"Their sacrifice of time, money and energy is immeasurable," she said.

In early 2012, she discovered that she'd developed avascular necrosis -- the death of bone tissue from lack of blood supply -- in her hips, shoulders and ankles, the result from her cancer treatment.

In September 2012, she had her left hip replaced. In December of that year, she had her right shoulder replaced. Six months later, the summer of 2013, she had her left shoulder replaced. Then in September of 2014, she had her right hip replaced. In 2015, and 2016, she had each of her ankles fused.

"I was in physical therapy for years and years," she said. And then as if her health battles weren't enough, Eileen and her family received the devastating news that her mother had ovarian cancer. Deirdre was in treatment for 3 and a half years before dying at the age of 65. During that time, Eileen had been able to move back to Michigan for the last couple of months of her mother's life to help care for her parents in the way that they helped her.

"It was very cathartic to be able to take care of my parents when they needed me most as they had done for me," she said. "It helped wash away some of the sting of survivors' guilt I had as well. We do what we can for the ones that we love and, in some cases, it feels like they moved mountains. I have always been close with my family, but never more so than when we were all trudging through the muck that began in 2011."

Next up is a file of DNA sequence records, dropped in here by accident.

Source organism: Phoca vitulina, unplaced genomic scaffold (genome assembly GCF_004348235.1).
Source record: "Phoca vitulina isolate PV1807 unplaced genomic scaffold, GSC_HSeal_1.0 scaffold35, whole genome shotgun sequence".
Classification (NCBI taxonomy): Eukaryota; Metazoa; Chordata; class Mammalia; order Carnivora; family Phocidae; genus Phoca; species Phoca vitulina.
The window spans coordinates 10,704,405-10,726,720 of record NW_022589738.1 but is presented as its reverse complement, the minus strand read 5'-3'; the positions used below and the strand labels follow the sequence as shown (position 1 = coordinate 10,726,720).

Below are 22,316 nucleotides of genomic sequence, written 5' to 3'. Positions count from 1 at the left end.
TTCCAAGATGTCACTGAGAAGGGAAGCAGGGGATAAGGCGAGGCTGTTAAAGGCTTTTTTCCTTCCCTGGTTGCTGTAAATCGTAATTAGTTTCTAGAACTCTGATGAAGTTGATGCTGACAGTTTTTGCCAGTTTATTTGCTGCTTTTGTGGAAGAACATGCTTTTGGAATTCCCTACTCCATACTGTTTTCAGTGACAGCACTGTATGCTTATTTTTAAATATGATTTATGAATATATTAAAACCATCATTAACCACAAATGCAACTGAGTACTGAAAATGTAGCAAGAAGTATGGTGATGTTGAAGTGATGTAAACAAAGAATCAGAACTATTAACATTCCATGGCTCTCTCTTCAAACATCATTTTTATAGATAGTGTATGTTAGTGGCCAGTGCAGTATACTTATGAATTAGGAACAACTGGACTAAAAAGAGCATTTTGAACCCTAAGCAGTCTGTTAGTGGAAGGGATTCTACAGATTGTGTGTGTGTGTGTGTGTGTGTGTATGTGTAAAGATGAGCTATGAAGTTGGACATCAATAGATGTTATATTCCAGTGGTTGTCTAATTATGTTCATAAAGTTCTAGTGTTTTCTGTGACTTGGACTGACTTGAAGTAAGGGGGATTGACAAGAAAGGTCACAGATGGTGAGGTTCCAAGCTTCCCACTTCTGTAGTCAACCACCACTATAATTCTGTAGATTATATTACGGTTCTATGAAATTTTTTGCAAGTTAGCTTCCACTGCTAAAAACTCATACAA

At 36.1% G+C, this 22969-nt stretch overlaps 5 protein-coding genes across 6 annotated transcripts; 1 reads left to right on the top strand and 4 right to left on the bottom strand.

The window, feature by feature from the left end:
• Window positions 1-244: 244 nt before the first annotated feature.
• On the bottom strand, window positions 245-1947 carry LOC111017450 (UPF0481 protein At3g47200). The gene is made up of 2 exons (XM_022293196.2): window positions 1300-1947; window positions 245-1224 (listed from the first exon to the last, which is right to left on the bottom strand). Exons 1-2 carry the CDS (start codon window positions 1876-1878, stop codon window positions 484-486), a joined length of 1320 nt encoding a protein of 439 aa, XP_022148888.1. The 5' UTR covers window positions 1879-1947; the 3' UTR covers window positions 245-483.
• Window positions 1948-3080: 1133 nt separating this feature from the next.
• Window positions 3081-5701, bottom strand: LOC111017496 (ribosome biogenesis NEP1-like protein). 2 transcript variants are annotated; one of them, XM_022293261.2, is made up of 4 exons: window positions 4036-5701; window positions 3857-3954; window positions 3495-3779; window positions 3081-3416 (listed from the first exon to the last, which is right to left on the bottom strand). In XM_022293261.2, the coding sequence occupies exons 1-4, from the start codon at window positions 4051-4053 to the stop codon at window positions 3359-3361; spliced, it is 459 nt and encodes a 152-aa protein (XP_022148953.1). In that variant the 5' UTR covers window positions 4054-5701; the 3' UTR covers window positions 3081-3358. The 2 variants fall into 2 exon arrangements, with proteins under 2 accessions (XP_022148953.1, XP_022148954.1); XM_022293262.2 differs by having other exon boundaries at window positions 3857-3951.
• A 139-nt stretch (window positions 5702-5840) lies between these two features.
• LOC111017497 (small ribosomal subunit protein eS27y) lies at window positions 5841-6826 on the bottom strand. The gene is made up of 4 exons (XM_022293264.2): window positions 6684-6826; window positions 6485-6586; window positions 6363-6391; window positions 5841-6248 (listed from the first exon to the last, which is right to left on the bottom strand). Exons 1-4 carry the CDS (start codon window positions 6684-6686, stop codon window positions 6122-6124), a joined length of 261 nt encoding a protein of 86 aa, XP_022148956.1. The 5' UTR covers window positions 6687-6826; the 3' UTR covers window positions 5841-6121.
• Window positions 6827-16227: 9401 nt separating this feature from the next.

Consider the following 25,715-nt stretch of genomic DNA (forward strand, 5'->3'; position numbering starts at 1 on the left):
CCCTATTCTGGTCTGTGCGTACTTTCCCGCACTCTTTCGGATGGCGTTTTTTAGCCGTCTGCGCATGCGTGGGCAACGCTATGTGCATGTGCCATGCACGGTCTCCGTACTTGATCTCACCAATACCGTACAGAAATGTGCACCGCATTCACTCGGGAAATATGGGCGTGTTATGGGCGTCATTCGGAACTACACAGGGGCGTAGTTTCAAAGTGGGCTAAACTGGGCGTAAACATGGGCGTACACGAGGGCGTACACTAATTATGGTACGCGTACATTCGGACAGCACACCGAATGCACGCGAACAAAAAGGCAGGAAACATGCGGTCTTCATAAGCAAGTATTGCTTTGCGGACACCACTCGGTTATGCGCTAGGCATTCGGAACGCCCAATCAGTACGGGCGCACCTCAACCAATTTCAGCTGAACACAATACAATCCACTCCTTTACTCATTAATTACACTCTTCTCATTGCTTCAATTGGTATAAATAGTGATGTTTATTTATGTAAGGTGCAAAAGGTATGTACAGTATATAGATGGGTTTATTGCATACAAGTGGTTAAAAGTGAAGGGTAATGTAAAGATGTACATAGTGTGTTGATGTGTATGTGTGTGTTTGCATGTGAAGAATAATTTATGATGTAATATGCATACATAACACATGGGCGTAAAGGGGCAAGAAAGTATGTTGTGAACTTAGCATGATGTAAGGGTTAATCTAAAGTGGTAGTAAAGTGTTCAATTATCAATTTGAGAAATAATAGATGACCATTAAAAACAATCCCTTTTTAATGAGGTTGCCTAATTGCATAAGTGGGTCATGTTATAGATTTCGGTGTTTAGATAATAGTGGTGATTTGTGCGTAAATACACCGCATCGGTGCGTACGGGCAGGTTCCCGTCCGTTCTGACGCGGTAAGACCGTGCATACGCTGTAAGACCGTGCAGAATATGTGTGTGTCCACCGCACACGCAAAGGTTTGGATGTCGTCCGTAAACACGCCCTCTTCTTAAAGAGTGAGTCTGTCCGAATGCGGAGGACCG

Finding a new normal

After she returned back to Chicago, Eileen tried to regain the life she once had. Professionally, she resumed her roles at the Chicago Symphony Chorus, and as a private music instructor and faculty member at the Des Plaines School of Music. In the summer, she also works as a freelance landscaper and teaches gardening curriculum to people across city.

But once cleared to return to the gym, she began her quest to regain strength and mobility. She found Galter about three years ago, based off the recommendation of a friend. Once she learned that it was a certified Medical Fitness Facility, she knew she had found her gym home.
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"Galter, to me, symbolizes my continued strength and mobility," she said. "It’s a positive place, it’s a positive, supportive environment. You don’t have to be a championship weight lifter. It’s for normal people, who want to be stronger and healthier."
She says she jumped into her membership, with fluidity barre with Shannon, and AAE (Arthritis Aquatic Exercise) with Erin. She loved Group Groove and Group Fight, but backed off when she realized she was stressing her body out with the high cardio exercises. Instead, she settled into a good routine with Lizzy's Tuesday and Friday Workout of the Weeks.

"I usually try to get (to Galter) between 4 and 6 days a week," she said, where she sees so "many friends, and the staff is all so wonderful and encouraging."

In 2019, she came in as a second place runner up out of 150 participants in Galter's Biggest Mover contest, where one of the challenges was to, indeed, finish a triathlon.
"It felt really redemptive," she said. "I finally got to do it!"

She has met other cancer survivors, and finds inspiration in seeing the patients of cardiac rehab workout. "For me, maintaining a positive attitude, being kind, and feeling grateful for something each day, even if it is as simple as, 'I woke up today!' has kept me healthy emotionally, as well as physically," she says.

She said she joined Galter to "work on my mobility, strength, balance, and get my body moving, I didn’t feel strong, I didn’t feel like myself. That’s when I came to Galter."
And that's when she found the final pieces in becoming herself again.

ehostetler@schosp.org